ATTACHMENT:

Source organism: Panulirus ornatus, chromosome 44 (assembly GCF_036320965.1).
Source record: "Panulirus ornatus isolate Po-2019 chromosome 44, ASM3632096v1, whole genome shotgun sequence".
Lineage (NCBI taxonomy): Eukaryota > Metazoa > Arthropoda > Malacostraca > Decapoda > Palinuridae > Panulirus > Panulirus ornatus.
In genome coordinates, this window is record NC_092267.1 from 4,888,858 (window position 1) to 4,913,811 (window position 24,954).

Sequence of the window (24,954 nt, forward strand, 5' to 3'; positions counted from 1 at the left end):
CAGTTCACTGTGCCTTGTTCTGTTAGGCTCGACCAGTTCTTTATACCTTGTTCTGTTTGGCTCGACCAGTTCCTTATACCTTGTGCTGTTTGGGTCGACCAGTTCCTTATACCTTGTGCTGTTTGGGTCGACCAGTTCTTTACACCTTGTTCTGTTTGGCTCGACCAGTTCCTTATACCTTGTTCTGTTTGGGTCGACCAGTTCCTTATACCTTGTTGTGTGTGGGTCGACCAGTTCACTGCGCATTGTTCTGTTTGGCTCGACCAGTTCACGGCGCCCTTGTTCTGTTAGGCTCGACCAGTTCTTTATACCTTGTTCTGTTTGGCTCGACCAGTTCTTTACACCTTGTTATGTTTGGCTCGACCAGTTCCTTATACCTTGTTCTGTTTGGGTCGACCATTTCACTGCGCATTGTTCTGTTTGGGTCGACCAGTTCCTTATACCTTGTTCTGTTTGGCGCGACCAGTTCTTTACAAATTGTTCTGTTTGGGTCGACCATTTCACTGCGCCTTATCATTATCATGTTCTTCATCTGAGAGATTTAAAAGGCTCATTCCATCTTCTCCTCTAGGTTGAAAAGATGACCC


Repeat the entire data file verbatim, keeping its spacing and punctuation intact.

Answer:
Source organism: Panulirus ornatus, chromosome 44 (assembly GCF_036320965.1).
Source record: "Panulirus ornatus isolate Po-2019 chromosome 44, ASM3632096v1, whole genome shotgun sequence".
Lineage (NCBI taxonomy): Eukaryota > Metazoa > Arthropoda > Malacostraca > Decapoda > Palinuridae > Panulirus > Panulirus ornatus.
In genome coordinates, this window is record NC_092267.1 from 4,888,858 (window position 1) to 4,913,811 (window position 24,954).

Sequence of the window (24,954 nt, forward strand, 5' to 3'; positions counted from 1 at the left end):
CAGTTCACTGTGCCTTGTTCTGTTAGGCTCGACCAGTTCTTTATACCTTGTTCTGTTTGGCTCGACCAGTTCCTTATACCTTGTGCTGTTTGGGTCGACCAGTTCCTTATACCTTGTGCTGTTTGGGTCGACCAGTTCTTTACACCTTGTTCTGTTTGGCTCGACCAGTTCCTTATACCTTGTTCTGTTTGGGTCGACCAGTTCCTTATACCTTGTTGTGTGTGGGTCGACCAGTTCACTGCGCATTGTTCTGTTTGGCTCGACCAGTTCACGGCGCCCTTGTTCTGTTAGGCTCGACCAGTTCTTTATACCTTGTTCTGTTTGGCTCGACCAGTTCTTTACACCTTGTTATGTTTGGCTCGACCAGTTCCTTATACCTTGTTCTGTTTGGGTCGACCATTTCACTGCGCATTGTTCTGTTTGGGTCGACCAGTTCCTTATACCTTGTTCTGTTTGGCGCGACCAGTTCTTTACAAATTGTTCTGTTTGGGTCGACCATTTCACTGCGCCTTATCATTATCATGTTCTTCATCTGAGAGATTTAAAAGGCTCATTCCATCTTCTCCTCTAGGTTGAAAAGATGACCC